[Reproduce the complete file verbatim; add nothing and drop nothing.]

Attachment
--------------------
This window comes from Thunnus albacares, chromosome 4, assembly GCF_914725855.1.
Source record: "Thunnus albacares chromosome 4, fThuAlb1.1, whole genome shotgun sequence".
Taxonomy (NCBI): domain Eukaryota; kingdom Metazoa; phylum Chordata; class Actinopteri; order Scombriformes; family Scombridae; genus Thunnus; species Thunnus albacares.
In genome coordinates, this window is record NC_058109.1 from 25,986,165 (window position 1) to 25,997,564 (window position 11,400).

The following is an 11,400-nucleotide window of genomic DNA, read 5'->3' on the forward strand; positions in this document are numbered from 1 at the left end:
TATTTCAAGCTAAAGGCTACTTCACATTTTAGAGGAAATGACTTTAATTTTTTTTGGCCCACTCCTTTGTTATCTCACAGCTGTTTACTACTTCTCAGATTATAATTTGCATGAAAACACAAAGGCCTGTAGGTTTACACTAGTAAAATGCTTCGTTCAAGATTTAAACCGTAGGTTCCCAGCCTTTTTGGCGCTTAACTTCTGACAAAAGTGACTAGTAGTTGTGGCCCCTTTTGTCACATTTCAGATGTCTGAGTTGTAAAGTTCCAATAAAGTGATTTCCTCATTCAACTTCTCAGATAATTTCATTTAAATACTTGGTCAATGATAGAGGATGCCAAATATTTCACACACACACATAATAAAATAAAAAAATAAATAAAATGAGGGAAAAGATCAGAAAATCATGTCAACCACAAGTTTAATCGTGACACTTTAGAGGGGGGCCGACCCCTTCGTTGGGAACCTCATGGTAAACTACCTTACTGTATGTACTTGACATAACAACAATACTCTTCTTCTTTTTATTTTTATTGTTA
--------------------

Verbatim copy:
This window comes from Thunnus albacares, chromosome 4, assembly GCF_914725855.1.
Source record: "Thunnus albacares chromosome 4, fThuAlb1.1, whole genome shotgun sequence".
Taxonomy (NCBI): domain Eukaryota; kingdom Metazoa; phylum Chordata; class Actinopteri; order Scombriformes; family Scombridae; genus Thunnus; species Thunnus albacares.
In genome coordinates, this window is record NC_058109.1 from 25,986,165 (window position 1) to 25,997,564 (window position 11,400).

The following is an 11,400-nucleotide window of genomic DNA, read 5'->3' on the forward strand; positions in this document are numbered from 1 at the left end:
TATTTCAAGCTAAAGGCTACTTCACATTTTAGAGGAAATGACTTTAATTTTTTTTGGCCCACTCCTTTGTTATCTCACAGCTGTTTACTACTTCTCAGATTATAATTTGCATGAAAACACAAAGGCCTGTAGGTTTACACTAGTAAAATGCTTCGTTCAAGATTTAAACCGTAGGTTCCCAGCCTTTTTGGCGCTTAACTTCTGACAAAAGTGACTAGTAGTTGTGGCCCCTTTTGTCACATTTCAGATGTCTGAGTTGTAAAGTTCCAATAAAGTGATTTCCTCATTCAACTTCTCAGATAATTTCATTTAAATACTTGGTCAATGATAGAGGATGCCAAATATTTCACACACACACATAATAAAATAAAAAAATAAATAAAATGAGGGAAAAGATCAGAAAATCATGTCAACCACAAGTTTAATCGTGACACTTTAGAGGGGGGCCGACCCCTTCGTTGGGAACCTCATGGTAAACTACCTTACTGTATGTACTTGACATAACAACAATACTCTTCTTCTTTTTATTTTTATTGTTA